ARTICLE

Families, soldiers feel separation at holidays

More than 3,000 Iowa National Guard soldiers have now arrived in Afghanistan. Their mission keeps them apart from family and friends — and that separation, they say, is especially difficult during the holidays.

The Seydel family

Pfc. Colton Seydel, 20, of Solon, who’s serving with Company B of the 1-133, has wanted for years to serve his country. But that desire places him in danger and causes his family back in Eastern Iowa to worry.

“I miss not getting to see them and talk to them,” Seydel said. “It’ll be hard on them, especially my mom. She likes having me around a lot.”

The deployment has put a lot of stress on his mother, Linda Seydel.

“You never expect the kid you’re raising to go off into a war zone. That’s not even in your repertoire. It’s totally surreal,” she said. “As a mother, back here, you don’t have the ability to protect them. Not that you do anyway when they’re that age, but you just feel helpless sometimes.”

But that’s not the case, the soldier said: “She keeps things organized for me.”

When Linda Seydel heard what her son had said, she laughed.

“If Colton was back here, he’d probably say I was in his face. Now that he’s overseas, he’s saying I kept him organized,” she said.

Colton’s sister, Anna, 14, and Linda’s partner, Doug Richou, also miss having the whole family together.

“I try to be as supportive as I can and help out in any way,” Richou said.

Anna Seydel said she misses her brother’s sense of humor and support.

“He’s really funny and always makes jokes and lightens the mood,” she said. “He always has good advice to give so I can always count on him to help me out.”

Lee Seydel said he has always had a special bond with his son. Every photo he sees of Colton brings a smile to his face.

“He’s taken a big step for the country. It’s something to be proud of, certainly scary, but something to be proud of,” he father said.

Colton Seydel said the distance means the pair don’t get to do the everyday things they enjoy.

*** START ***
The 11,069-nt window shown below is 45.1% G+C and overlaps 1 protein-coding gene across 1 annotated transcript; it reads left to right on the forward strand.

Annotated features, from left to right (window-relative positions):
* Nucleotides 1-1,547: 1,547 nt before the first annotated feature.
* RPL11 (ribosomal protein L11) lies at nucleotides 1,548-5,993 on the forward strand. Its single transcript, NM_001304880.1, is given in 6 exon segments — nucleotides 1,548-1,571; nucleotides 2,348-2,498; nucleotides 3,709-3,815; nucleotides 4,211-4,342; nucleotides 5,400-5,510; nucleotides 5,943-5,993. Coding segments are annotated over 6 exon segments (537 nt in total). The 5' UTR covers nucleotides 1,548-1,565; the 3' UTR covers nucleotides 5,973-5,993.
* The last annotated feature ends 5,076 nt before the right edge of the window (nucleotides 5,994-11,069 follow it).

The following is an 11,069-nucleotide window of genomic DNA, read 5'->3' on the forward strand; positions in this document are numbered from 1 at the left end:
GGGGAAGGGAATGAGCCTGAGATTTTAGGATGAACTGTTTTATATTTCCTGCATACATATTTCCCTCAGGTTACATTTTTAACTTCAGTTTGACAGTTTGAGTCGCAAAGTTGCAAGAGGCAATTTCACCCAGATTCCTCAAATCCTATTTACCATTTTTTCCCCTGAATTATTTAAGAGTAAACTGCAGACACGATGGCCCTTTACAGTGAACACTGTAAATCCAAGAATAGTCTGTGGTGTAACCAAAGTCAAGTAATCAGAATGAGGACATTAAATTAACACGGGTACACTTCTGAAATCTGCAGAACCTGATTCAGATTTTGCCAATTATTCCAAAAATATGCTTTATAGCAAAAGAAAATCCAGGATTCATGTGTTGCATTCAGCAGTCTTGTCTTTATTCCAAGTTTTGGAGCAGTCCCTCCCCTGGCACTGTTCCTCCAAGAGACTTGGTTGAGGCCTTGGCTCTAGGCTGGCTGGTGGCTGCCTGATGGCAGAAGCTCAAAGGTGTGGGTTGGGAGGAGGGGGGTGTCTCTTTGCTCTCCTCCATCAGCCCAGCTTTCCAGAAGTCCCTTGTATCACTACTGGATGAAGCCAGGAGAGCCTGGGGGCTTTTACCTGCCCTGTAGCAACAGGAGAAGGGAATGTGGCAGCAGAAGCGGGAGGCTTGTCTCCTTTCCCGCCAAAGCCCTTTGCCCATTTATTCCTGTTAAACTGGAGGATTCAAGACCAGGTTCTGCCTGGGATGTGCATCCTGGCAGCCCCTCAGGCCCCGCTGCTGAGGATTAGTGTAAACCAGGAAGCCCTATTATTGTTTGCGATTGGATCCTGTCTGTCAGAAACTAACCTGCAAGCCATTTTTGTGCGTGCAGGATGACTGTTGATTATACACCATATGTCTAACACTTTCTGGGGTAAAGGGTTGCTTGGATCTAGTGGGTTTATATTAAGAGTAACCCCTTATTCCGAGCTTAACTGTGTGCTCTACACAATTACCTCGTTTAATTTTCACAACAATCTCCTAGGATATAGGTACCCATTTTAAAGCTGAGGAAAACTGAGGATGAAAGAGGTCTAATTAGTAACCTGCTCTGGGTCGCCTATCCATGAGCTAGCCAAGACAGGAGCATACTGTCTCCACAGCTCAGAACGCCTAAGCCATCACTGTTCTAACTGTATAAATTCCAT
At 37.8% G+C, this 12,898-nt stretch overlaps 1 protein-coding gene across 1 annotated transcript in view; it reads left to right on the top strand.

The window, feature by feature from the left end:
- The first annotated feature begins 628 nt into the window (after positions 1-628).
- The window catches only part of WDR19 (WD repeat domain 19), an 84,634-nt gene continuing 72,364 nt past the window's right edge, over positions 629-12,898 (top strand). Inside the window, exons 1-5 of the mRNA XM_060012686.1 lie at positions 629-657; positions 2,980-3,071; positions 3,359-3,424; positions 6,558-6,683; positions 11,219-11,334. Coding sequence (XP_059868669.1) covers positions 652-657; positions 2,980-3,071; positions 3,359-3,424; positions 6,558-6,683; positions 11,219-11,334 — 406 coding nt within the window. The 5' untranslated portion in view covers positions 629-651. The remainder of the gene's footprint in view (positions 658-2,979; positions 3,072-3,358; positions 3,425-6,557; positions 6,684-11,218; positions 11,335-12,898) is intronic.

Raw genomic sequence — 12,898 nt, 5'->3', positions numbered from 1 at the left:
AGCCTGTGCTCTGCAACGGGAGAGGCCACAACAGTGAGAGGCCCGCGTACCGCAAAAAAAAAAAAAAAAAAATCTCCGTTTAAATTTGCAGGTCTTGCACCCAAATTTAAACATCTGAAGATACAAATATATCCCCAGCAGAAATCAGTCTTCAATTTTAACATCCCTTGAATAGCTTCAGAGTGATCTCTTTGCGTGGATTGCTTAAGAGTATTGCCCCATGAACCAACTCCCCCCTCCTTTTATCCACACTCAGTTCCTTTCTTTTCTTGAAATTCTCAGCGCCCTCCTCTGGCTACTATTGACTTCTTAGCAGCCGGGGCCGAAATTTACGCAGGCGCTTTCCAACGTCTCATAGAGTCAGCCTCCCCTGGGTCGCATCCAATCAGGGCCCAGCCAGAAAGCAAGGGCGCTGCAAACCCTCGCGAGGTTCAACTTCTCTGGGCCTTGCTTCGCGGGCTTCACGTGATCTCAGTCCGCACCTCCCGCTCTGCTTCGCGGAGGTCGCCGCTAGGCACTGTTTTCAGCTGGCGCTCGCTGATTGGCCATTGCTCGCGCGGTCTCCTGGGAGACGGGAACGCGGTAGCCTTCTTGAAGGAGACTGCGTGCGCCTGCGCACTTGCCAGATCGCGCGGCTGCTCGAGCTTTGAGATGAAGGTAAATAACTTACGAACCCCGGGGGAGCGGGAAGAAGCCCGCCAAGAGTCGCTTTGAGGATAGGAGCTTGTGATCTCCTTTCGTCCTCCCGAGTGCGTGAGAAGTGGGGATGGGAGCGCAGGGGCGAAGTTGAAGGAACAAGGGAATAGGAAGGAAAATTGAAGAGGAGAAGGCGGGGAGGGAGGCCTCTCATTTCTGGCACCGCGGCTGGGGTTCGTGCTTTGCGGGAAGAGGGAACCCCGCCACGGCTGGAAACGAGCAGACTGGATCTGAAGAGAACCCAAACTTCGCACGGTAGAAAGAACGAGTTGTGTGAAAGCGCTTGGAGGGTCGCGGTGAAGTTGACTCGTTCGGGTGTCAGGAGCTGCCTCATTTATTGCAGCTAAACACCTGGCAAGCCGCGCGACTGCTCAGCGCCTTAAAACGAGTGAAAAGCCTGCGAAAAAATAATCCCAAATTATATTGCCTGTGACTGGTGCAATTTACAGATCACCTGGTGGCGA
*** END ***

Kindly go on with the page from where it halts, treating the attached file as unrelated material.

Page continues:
"Me and my dad are pretty close like friends,” he said. “We hang out a lot and do a lot of stuff like work on cars.”

Lee Seydel said he raised Colton to be a leader — but he worries that characteristic might put his son in danger.

“The thing that scares me the most is that I’m afraid he’s going to step up when they need someone to step up or when something goes wrong,” he said.

The dangers of the mission have been on everyone’s mind lately.

“It’s hard knowing he might not come back,” Anna Seydel said.

While it’s difficult to celebrate the holidays without their son and brother, the family says being apart from him every day is much tougher.

“You can’t really prepare yourself for that kind of a hole,” Lee Seydel said.

“The thing that is my saving grace is knowing he’s where he wants to be,” Linda Seydel said. “This is what he wants to do. This is what he signed up to do.”

The Reilly family

Spc. Kevin Reilly, 21, of Oxford Junction, said his fellow Company B soldiers feel like a surrogate family. But he still has a hard time being away from his loved ones, he said — especially this time of year.

"My birthday falls right around Thanksgiving, too. So that makes Thanksgiving really rough because I’ve only spent two birthdays from my mom and dad,” he said.

Back in Iowa, Reilly’s parents, brother and sister think about him constantly.

“I feel like, as much as I have a son missing, I also have a really good friend missing, too,” mother Carol Reilly said. “He’s the one who understands me the most.”

Kevin Reilly said he misses his mother’s good advice.

"My mom is my voice of reason. Whenever I have issues, she’s the one I go to,” he said. “Not being able to call and talk to her has been kind of rough.”

---- Another adjustment, the soldier said, is not being around to help his father.

---- “Dad’s the handyman around the house. He and I do a lot of work together. I miss he and I working outside,” Reilly said.

John Reilly agreed that they’re a good team.

“He’s the one that’s sensitive to when things need to be done,” he said of his son.

Two of the family’s other sons are also in the military.

“Even though you’re keeping busy and trying to keep it off your mind, it’s always there. It’s an ever-present loss or absence,” Carol Reilly said.

Spc. Coleman Reilly, 23, who’s serving with the 2/34 BSTB, is in Afghanistan with his brother right now.

“Coleman’s probably the most focused of three. But when it’s time to have fun, he likes to have fun, too,” John Reilly said.

And Pfc. Jake Reilly, 18, has almost finished his training and may request to deploy to Afghanistan.

“Yep, we cry when you ask where the boys are or how they’re doing,” their mother said. “We cry because it brings it to the surface. But we want to know you care, too.”

Even though they’re busy with their duties, all three sons try to stay in contact as much as possible.

“I really love my family a lot,” Kevin Reilly said.The Reillys are looking forward to the day all seven of them are reunited.

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